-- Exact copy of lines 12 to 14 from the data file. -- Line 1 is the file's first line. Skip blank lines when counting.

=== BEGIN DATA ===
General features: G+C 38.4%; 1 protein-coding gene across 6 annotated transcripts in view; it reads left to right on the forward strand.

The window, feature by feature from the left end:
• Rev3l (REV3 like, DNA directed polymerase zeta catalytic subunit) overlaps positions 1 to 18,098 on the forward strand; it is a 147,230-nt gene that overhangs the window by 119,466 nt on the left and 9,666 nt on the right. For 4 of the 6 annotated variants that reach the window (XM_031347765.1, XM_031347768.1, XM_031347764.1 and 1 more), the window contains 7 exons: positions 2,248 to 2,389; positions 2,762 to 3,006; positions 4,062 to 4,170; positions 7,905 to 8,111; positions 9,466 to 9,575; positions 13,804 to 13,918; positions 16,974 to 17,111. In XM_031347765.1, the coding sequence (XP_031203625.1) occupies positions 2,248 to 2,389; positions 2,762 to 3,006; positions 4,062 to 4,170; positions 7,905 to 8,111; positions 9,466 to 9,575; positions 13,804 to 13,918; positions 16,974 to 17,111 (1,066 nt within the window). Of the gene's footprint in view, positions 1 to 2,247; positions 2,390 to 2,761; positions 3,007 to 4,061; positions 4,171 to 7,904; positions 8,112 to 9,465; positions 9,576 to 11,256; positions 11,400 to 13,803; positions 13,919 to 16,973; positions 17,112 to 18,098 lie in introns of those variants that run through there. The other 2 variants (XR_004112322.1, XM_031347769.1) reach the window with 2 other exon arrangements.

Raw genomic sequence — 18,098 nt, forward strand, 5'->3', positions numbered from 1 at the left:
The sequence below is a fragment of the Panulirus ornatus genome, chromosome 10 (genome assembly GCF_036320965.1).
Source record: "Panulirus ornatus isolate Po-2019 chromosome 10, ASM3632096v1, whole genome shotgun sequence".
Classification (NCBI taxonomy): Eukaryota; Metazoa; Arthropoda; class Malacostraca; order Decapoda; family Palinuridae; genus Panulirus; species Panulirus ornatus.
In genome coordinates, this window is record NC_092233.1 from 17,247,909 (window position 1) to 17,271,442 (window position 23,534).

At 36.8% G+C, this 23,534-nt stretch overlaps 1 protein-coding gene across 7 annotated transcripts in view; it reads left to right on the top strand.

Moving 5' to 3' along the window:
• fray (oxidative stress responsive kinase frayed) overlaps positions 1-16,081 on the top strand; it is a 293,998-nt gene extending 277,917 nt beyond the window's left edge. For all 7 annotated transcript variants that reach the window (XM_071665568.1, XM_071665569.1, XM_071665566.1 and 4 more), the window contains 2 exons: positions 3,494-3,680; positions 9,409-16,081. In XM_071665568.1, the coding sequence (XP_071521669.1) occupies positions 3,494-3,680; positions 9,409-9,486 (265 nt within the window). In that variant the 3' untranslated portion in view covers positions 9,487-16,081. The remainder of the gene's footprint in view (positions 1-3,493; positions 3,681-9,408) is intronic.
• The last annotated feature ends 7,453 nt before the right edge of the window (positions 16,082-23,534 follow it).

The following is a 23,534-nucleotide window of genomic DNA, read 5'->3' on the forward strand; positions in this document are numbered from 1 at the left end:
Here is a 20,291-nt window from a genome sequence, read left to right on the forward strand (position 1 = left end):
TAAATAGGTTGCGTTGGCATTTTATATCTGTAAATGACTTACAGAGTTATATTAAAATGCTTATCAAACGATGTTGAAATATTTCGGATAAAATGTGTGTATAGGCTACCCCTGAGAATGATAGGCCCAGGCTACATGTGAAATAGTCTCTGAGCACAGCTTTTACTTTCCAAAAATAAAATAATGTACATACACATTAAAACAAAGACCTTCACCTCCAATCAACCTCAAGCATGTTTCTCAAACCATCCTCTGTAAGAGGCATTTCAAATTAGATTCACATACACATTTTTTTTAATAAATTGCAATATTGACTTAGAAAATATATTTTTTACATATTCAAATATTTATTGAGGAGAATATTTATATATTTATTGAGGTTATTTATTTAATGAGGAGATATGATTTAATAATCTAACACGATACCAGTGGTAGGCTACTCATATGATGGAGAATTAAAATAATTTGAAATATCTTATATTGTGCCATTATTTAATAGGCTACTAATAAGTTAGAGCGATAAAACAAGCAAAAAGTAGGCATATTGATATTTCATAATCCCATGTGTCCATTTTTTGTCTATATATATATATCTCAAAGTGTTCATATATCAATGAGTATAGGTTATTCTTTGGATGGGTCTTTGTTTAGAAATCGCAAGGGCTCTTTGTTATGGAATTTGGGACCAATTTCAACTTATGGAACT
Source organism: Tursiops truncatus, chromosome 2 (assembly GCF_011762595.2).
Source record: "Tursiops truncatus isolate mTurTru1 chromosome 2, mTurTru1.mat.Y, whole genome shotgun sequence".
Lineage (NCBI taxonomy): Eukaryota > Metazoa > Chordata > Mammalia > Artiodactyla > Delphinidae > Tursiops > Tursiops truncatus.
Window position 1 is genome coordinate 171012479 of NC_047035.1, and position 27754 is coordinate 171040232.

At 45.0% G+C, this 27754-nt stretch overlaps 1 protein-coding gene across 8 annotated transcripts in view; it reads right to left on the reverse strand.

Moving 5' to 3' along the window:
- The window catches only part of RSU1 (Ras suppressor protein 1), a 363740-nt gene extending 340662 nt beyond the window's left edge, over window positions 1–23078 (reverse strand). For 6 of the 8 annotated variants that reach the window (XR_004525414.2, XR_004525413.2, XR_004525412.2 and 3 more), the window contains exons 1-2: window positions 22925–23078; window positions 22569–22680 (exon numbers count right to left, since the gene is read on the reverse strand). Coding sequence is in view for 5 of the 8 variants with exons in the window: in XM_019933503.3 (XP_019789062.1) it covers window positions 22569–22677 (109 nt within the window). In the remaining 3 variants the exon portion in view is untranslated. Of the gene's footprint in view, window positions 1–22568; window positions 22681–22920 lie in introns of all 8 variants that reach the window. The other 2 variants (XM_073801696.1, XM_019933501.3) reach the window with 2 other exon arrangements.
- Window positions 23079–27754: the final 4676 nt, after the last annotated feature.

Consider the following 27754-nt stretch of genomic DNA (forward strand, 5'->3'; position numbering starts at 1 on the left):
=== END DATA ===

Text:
• The last annotated feature ends 7,453 nt before the right edge of the window (positions 16,082-23,534 follow it).

The following is a 23,534-nucleotide window of genomic DNA, read 5'->3' on the forward strand; positions in this document are numbered from 1 at the left end:
Here is a 20,291-nt window from a genome sequence, read left to right on the forward strand (position 1 = left end):